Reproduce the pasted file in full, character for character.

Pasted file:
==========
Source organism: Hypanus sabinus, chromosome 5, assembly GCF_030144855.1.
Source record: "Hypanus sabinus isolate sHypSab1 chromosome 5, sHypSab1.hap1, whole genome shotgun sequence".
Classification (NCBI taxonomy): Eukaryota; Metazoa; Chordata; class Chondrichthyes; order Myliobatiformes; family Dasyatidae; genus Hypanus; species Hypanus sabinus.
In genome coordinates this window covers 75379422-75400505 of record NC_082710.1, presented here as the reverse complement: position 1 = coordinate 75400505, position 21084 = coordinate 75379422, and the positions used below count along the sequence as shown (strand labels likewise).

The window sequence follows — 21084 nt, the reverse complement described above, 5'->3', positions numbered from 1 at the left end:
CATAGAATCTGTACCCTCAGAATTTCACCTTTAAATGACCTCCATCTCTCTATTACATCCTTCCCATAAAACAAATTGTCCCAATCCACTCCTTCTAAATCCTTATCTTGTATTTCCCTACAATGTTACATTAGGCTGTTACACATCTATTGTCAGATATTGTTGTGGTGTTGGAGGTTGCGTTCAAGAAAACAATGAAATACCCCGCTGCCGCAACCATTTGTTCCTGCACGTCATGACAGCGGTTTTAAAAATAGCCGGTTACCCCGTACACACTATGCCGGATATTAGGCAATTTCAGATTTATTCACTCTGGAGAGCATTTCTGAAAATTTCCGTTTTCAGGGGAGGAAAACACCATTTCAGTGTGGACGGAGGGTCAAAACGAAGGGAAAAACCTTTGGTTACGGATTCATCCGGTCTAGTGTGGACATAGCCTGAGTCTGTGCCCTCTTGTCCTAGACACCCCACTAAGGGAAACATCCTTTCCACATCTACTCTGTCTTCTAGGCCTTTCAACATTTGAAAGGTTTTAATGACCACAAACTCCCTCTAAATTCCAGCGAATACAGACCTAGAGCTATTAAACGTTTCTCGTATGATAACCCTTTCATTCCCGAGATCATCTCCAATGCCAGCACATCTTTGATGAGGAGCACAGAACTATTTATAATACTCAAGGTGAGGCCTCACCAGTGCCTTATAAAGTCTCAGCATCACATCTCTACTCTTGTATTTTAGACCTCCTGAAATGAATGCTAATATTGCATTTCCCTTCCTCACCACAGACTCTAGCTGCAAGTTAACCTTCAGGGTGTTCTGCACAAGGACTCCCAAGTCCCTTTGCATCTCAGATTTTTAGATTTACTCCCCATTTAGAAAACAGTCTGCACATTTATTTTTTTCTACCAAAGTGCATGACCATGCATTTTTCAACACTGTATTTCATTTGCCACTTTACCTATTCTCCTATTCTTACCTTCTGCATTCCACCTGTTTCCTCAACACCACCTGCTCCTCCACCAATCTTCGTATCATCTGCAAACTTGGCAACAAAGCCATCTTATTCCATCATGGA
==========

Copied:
Source organism: Hypanus sabinus, chromosome 5, assembly GCF_030144855.1.
Source record: "Hypanus sabinus isolate sHypSab1 chromosome 5, sHypSab1.hap1, whole genome shotgun sequence".
Classification (NCBI taxonomy): Eukaryota; Metazoa; Chordata; class Chondrichthyes; order Myliobatiformes; family Dasyatidae; genus Hypanus; species Hypanus sabinus.
In genome coordinates this window covers 75379422-75400505 of record NC_082710.1, presented here as the reverse complement: position 1 = coordinate 75400505, position 21084 = coordinate 75379422, and the positions used below count along the sequence as shown (strand labels likewise).

The window sequence follows — 21084 nt, the reverse complement described above, 5'->3', positions numbered from 1 at the left end:
CATAGAATCTGTACCCTCAGAATTTCACCTTTAAATGACCTCCATCTCTCTATTACATCCTTCCCATAAAACAAATTGTCCCAATCCACTCCTTCTAAATCCTTATCTTGTATTTCCCTACAATGTTACATTAGGCTGTTACACATCTATTGTCAGATATTGTTGTGGTGTTGGAGGTTGCGTTCAAGAAAACAATGAAATACCCCGCTGCCGCAACCATTTGTTCCTGCACGTCATGACAGCGGTTTTAAAAATAGCCGGTTACCCCGTACACACTATGCCGGATATTAGGCAATTTCAGATTTATTCACTCTGGAGAGCATTTCTGAAAATTTCCGTTTTCAGGGGAGGAAAACACCATTTCAGTGTGGACGGAGGGTCAAAACGAAGGGAAAAACCTTTGGTTACGGATTCATCCGGTCTAGTGTGGACATAGCCTGAGTCTGTGCCCTCTTGTCCTAGACACCCCACTAAGGGAAACATCCTTTCCACATCTACTCTGTCTTCTAGGCCTTTCAACATTTGAAAGGTTTTAATGACCACAAACTCCCTCTAAATTCCAGCGAATACAGACCTAGAGCTATTAAACGTTTCTCGTATGATAACCCTTTCATTCCCGAGATCATCTCCAATGCCAGCACATCTTTGATGAGGAGCACAGAACTATTTATAATACTCAAGGTGAGGCCTCACCAGTGCCTTATAAAGTCTCAGCATCACATCTCTACTCTTGTATTTTAGACCTCCTGAAATGAATGCTAATATTGCATTTCCCTTCCTCACCACAGACTCTAGCTGCAAGTTAACCTTCAGGGTGTTCTGCACAAGGACTCCCAAGTCCCTTTGCATCTCAGATTTTTAGATTTACTCCCCATTTAGAAAACAGTCTGCACATTTATTTTTTTCTACCAAAGTGCATGACCATGCATTTTTCAACACTGTATTTCATTTGCCACTTTACCTATTCTCCTATTCTTACCTTCTGCATTCCACCTGTTTCCTCAACACCACCTGCTCCTCCACCAATCTTCGTATCATCTGCAAACTTGGCAACAAAGCCATCTTATTCCATCATGGA